Monday, 28 July 2008

TUTORIAL - Box-Pleated card

Here is a tutorial on the box-pleated card and a couple of tips that Greta and I learnt whilst making the card.

Tools and Materials:- (click on any image to enlarge)

~ Ruler & pencil or scoring board (M&F or Eazi Score)
~ Bone folder or embossing tool
~ Double sided tape (DST)
~ Wet glue (PVA, UHU or similar)
~ A square card blank - made or bought - measuring 150 x 150mm (approx 6 x 6 inches).
~ A5 card (148 x 210mm), matching or contrasting (your choice depending on result aiming for - see tips at end)
~ Embellishments to finish.

It is easier to do the scoring for the pleats using a score board but if you don't have one you can do it without by using a ruler.......

~ Working with the piece of A5 card in landscape mode, measure 2.5cms from the left hand edge and score from top to bottom of the card.
~ Measure and score in the same way, 0.5cm from that score line.
~ Now measure and score 2.5cms from the last scoreline and then, again, 0.5cm from that one.
~ Continue in this way across the full 210mm width of the A5 piece of card. You should end up with 12 score lines. You may now find that you need to trim a little from the edge of the card (approx 0.5cm) to match the left hand side.

If you are using the white M & F score board ....

The A5 card should be laid with the left hand short edge lined up to line #3 [marked 3 Gate A4].
The first score line is done on line #4 [marked 4 Z-Zag leaflet A4] and the second on line #5 [marked 5 Half A5].

The card should then be moved left until the 2nd score line (done on line 5) is lined up with line #3 (pic on right) .
Score again on lines #4 and #5

~ Continue across the whole width of the A5 card for the 12 lines.

The method is exactly the same on the blue Eazi Score board but the lines used on this board are #A4 Gate to line up with and lines #5 and #6 to score down.

From here on the method is exactly the same no matter what method you used to score the lines ...
~ Starting from an outer score line and with right side facing, crease a valley fold followed, on the next score line, by a mountain fold.
~ Continue creasing and folding, alternating between valley and mountain folds across the width of the card. You should end up with 3 pleats on the right side and 2, with sides flat, on the reverse.
~ Turn the card to the reverse and attach DST to the 2 outer short, flat edges.
~ Apply the wet glue of your choice to the 2 centre pleats. The reason for this will become obvious
~ Take your card blank and attach one short, flat edge of the pleated card to the blank ensuring an even border shows around the pleated card.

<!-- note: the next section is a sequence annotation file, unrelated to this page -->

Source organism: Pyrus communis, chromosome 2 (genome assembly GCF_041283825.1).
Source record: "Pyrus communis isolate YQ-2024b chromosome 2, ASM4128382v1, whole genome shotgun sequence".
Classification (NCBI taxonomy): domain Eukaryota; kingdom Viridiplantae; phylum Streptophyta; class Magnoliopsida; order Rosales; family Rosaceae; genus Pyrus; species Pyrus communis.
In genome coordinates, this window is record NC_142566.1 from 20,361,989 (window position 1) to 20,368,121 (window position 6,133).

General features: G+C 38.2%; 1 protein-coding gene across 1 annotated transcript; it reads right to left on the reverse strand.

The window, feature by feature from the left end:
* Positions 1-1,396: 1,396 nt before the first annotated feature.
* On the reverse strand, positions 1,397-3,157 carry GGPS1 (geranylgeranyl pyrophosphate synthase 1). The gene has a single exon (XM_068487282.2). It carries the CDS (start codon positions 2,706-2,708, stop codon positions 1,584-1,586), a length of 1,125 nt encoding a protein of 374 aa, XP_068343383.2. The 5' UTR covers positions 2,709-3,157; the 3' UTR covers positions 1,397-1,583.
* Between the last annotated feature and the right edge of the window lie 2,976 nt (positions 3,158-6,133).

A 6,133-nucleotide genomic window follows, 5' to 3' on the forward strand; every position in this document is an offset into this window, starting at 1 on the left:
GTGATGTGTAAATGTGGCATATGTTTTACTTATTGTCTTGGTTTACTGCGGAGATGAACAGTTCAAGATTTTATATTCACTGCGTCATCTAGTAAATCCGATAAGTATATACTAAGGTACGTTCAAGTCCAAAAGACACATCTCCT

~ Attach the other short, flat edge of the pleated card to the other side of the card blank, ensuring the border matches the other side.
~ You now need to press the centre sections (which have the wet glue on) down into place and manoeuvre them into position so that the pleats are evenly distributed.
~ Hold in position until the glue takes hold

You have now finished your basic box-pleated card. Decide which way you would like your pleats - I chose to have them horizontal, Greta had hers vertical - and embellish as you desire!

with thanks to Marjie (Her Marjiesty) and Dora on the ex-imag-e-nation forum ....

Take care which card you choose to make the pleats from. We used Bazill Bling and the coating cracked when we did the folding - take a close look at the photo above (click to enlarge) and you can see where the coating cracked and split. If you want to use a coated card check the coating is pliable enough to take the folds without cracking.

American sized card that looks like A4 is not A4 and a sheet of Bazill, for example, folded in half does not give you A5 (148 x 210mm). It is slightly smaller. There are several ways to get round this other than specifically cutting the piece of card exactly to size... a) Adjust the side borders slightly, b) trim the base card or c) keep 3 base borders the same and have the 4th larger (which is what I did). Greta found a slightly smaller card blank.

Apart from the largest in the sets, which are too wide, the new Cuttlebug borders fit the pleats really well and make quick, but effective embellishments.

Play with different card sizes, adjusting the size required of the card to pleat and the number of pleats if necessary - or even the size (width and/or depth) of the pleats. The possibilities are endless.



Anonymous said...

Wow....brilliant card and great instruction. Thanks to you and Greta for ironing out the gremlins! Louise Emma

Anonymous said...

Wow Pam, a fantastic card...........I love the colours you have used.
I am going to give this a go tomorrow. Thanks for the great instructions.

Jackie p xx

Gwen said...

Very good tutorial Pam easy to follow and some helpful tips.
I love the colour combination on your card and the flower sets it off nicely.
I have just finished a card using bazill pearl card and mine did exactly the same as yours but I found that if you score on the front of the card and fold it you don't get that cracking.
Many thanks for the tutorials.
Gwen(aka Missmeticulous)